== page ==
The first thing you can do, if find out from the modder if they have water-proofed the Mosfet boards. This can only be done by the modder after soldering the wires in. It cannot be done by the manufacturer of these boards.
If the modder has no clue why you would want it waterproofed, you should be worried. Most Mosfets boards have something called “conformal coating” applied, which is a very thin polymeric film material. It can only protect moisture and dust. However, it doesn’t protect the wires that the modder has soldered in, and especially not against thick, sticky VG liquids.
The good news is that you can do this yourself. I was in contact with George Sablayan from Proteus Progeks, who told me all you need is clear nail polish. According to him, he tried silicon, gel types, and polyurethane, but nail polish beats them all.
It does however, require some work. First you need to get access to the Mosfet board itself, which can be difficult for most Mosfet mods. The board is usually hidden away underneath a faceplate or located somewhere you cannot get to without removing the 510 and other parts.
In this example, the Malu by Proteus Progeks is made in such a way you can easily remove the top plate, and along with it the Bomberpro Mosfet. With a screwdriver you can isolate the Bomberpro and silver contacts.
Then I just used a regular clear nail polish on the entire board, except the mechanical parts like the switch. Do not get any nail polish on the switch!
Do the front and back, and repeat one more coat after the first coat dries. You now have a liquid-proofed Mosfet mod.
George has used the same process in liquid-proofing his Malu squonk mods, which as you can see from this video he shared with me, is pretty convincing. Of course I’m still not going to pour liquid over mine just to test his method. This video, and the complete guide on how to liquid-proof your Bomberpro /Malu mod, is on the Proteus Progeks Facebook group.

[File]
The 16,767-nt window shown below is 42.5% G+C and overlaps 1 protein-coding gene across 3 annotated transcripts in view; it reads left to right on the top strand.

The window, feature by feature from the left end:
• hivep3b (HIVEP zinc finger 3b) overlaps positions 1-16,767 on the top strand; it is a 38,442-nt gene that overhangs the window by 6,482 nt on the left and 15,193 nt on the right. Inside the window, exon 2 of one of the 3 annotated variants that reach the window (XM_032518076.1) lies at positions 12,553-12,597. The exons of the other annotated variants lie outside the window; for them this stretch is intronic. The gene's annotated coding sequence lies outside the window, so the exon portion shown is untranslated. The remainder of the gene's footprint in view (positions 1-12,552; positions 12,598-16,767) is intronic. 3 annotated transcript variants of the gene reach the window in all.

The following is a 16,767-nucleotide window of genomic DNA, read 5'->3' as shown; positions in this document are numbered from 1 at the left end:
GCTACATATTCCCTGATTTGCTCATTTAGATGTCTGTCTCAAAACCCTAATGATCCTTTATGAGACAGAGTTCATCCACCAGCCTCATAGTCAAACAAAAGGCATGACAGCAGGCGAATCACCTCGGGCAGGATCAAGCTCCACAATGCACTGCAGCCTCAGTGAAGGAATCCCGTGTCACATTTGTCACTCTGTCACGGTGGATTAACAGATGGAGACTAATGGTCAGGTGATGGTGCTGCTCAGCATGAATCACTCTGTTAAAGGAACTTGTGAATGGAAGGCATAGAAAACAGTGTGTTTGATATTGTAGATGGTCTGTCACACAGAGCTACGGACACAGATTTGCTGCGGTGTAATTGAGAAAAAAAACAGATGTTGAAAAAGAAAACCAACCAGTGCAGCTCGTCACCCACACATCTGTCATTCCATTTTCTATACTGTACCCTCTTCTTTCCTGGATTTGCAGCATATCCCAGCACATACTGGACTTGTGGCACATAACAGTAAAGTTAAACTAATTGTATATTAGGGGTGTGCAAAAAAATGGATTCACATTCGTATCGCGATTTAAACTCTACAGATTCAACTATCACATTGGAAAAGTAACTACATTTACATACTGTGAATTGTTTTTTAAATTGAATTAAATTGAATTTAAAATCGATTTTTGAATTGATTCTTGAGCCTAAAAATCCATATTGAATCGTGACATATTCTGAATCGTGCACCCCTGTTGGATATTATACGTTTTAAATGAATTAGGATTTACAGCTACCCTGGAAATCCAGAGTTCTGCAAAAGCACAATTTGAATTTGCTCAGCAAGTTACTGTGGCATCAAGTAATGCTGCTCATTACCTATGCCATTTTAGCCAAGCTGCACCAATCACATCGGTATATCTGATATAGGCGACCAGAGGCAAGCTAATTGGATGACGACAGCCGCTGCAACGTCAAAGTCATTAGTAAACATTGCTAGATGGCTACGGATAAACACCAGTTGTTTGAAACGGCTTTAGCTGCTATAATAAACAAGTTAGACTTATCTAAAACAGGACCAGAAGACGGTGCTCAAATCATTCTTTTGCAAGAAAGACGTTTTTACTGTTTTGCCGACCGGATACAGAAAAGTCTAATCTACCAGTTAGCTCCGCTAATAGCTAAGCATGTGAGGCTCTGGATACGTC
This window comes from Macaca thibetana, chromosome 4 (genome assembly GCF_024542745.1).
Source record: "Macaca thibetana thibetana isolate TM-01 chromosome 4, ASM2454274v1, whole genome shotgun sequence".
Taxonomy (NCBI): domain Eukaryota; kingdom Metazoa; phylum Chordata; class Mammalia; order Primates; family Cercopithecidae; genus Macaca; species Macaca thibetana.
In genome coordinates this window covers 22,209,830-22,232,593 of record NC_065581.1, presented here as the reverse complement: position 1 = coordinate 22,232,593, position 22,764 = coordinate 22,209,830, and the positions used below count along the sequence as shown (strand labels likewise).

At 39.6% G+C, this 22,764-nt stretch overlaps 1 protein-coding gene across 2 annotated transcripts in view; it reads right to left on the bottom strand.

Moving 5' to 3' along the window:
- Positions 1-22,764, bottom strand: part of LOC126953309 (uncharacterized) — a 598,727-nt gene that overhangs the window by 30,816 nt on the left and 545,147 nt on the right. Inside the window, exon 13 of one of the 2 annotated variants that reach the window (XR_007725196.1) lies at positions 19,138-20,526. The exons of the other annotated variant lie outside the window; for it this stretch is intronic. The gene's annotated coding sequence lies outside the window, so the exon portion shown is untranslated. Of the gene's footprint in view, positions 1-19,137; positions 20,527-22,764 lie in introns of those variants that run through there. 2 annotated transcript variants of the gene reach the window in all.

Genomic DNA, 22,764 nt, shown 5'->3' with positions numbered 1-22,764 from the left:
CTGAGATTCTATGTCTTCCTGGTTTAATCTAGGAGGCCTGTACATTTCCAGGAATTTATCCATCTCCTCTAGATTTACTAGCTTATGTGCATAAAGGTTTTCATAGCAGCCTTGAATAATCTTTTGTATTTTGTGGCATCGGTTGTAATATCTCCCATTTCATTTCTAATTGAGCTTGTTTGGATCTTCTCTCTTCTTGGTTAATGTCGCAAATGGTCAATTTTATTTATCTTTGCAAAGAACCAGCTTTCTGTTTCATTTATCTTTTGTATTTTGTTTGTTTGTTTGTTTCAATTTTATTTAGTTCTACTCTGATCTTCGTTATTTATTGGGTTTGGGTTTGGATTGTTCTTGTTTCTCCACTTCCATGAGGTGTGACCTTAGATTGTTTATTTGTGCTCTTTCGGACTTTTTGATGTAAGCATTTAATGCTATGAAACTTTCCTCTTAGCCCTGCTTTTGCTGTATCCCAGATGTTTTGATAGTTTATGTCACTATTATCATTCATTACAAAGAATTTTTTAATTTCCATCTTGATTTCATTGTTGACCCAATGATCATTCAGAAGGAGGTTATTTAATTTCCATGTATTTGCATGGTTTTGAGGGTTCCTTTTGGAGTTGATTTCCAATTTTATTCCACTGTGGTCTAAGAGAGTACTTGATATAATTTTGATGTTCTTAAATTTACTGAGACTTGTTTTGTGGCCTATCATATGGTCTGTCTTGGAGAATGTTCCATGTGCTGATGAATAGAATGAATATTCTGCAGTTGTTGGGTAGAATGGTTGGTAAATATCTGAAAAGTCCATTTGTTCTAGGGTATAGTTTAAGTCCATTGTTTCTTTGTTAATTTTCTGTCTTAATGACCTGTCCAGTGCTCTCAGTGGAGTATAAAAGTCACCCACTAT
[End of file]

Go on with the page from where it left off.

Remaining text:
The other thing is to determine the location of the Mosfet itself. It should be either right below the 510 or to the side. You can usually tell by where the fire button is, alsthough sometimes it may be using a remote switch which means that the actual board doesn’t need to be right below the firing button.
In my opinion, having the Mosfet right under the 510 is the most risky option, especially if it has not been liquid-proofed. Every time you squonk and especially if you oversquonk, there’s always a chance of some liquid getting on to your board.
You should also make sure you are not abusing the limitations of the mosfet. Usually, you should not build below 0.2 Ohms as per the manufacturer’s specifications. Most Mosfets also have an amp limit, which you should take note of if you understand Ohm’s law.
Last but not least, the best thing you can do as a user who many not have all the information, is to treat Mosfet mods like a mechanical mod.
Forget all the hype that the makers of these Mosfets want you to believe. Three clicks to turn off the mod? That’s great but you never know when that would fail. So just take your batteries out every time you’re done using your mod, just like you would with a mech.
Clean your contacts, use a paper towel to get all the liquid off your 510 area whenever possible. And of course, if you’re not going to use a mod for some time, do not just leave it there with a full bottle and wicked-up RDA soaking with liquid.
Mosfets are here to stay, and they will only get better with time. For now, it’s up to you to decide if you need a Mosfet mod, and if you say Yes, learn how to use it safely.